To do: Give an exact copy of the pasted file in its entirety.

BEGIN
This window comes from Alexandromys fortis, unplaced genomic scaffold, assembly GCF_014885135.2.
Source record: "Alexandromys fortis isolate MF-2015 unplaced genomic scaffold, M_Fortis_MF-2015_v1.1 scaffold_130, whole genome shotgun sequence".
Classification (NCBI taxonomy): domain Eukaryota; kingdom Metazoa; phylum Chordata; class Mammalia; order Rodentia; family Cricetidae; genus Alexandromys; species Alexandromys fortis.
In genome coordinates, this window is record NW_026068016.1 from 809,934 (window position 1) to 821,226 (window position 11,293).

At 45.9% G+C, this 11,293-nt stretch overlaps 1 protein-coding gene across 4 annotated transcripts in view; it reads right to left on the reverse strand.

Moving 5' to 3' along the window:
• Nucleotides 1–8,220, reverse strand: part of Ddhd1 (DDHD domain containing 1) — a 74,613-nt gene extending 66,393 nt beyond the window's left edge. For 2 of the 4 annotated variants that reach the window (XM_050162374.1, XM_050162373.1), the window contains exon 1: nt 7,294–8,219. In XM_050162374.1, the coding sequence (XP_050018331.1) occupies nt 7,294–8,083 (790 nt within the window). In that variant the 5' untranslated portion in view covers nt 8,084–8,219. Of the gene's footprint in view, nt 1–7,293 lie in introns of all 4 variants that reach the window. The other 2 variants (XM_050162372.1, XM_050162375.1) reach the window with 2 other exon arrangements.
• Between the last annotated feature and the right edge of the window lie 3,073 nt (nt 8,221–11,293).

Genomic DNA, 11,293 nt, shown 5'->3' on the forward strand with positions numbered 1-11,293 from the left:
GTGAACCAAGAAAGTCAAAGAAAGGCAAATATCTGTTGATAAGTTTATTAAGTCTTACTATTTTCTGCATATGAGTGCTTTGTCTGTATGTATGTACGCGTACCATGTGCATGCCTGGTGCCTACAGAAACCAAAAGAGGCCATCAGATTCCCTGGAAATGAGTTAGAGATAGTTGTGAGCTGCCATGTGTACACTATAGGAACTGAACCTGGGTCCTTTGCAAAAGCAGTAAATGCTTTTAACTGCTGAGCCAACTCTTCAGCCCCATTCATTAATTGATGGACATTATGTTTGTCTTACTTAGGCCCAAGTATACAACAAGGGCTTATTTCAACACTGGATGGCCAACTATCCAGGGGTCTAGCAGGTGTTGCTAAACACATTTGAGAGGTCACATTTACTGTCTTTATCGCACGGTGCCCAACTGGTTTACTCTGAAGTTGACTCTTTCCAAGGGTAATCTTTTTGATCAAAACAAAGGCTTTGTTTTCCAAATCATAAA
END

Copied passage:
This window comes from Alexandromys fortis, unplaced genomic scaffold, assembly GCF_014885135.2.
Source record: "Alexandromys fortis isolate MF-2015 unplaced genomic scaffold, M_Fortis_MF-2015_v1.1 scaffold_130, whole genome shotgun sequence".
Classification (NCBI taxonomy): domain Eukaryota; kingdom Metazoa; phylum Chordata; class Mammalia; order Rodentia; family Cricetidae; genus Alexandromys; species Alexandromys fortis.
In genome coordinates, this window is record NW_026068016.1 from 809,934 (window position 1) to 821,226 (window position 11,293).

At 45.9% G+C, this 11,293-nt stretch overlaps 1 protein-coding gene across 4 annotated transcripts in view; it reads right to left on the reverse strand.

Moving 5' to 3' along the window:
• Nucleotides 1–8,220, reverse strand: part of Ddhd1 (DDHD domain containing 1) — a 74,613-nt gene extending 66,393 nt beyond the window's left edge. For 2 of the 4 annotated variants that reach the window (XM_050162374.1, XM_050162373.1), the window contains exon 1: nt 7,294–8,219. In XM_050162374.1, the coding sequence (XP_050018331.1) occupies nt 7,294–8,083 (790 nt within the window). In that variant the 5' untranslated portion in view covers nt 8,084–8,219. Of the gene's footprint in view, nt 1–7,293 lie in introns of all 4 variants that reach the window. The other 2 variants (XM_050162372.1, XM_050162375.1) reach the window with 2 other exon arrangements.
• Between the last annotated feature and the right edge of the window lie 3,073 nt (nt 8,221–11,293).

Genomic DNA, 11,293 nt, shown 5'->3' on the forward strand with positions numbered 1-11,293 from the left:
GTGAACCAAGAAAGTCAAAGAAAGGCAAATATCTGTTGATAAGTTTATTAAGTCTTACTATTTTCTGCATATGAGTGCTTTGTCTGTATGTATGTACGCGTACCATGTGCATGCCTGGTGCCTACAGAAACCAAAAGAGGCCATCAGATTCCCTGGAAATGAGTTAGAGATAGTTGTGAGCTGCCATGTGTACACTATAGGAACTGAACCTGGGTCCTTTGCAAAAGCAGTAAATGCTTTTAACTGCTGAGCCAACTCTTCAGCCCCATTCATTAATTGATGGACATTATGTTTGTCTTACTTAGGCCCAAGTATACAACAAGGGCTTATTTCAACACTGGATGGCCAACTATCCAGGGGTCTAGCAGGTGTTGCTAAACACATTTGAGAGGTCACATTTACTGTCTTTATCGCACGGTGCCCAACTGGTTTACTCTGAAGTTGACTCTTTCCAAGGGTAATCTTTTTGATCAAAACAAAGGCTTTGTTTTCCAAATCATAAA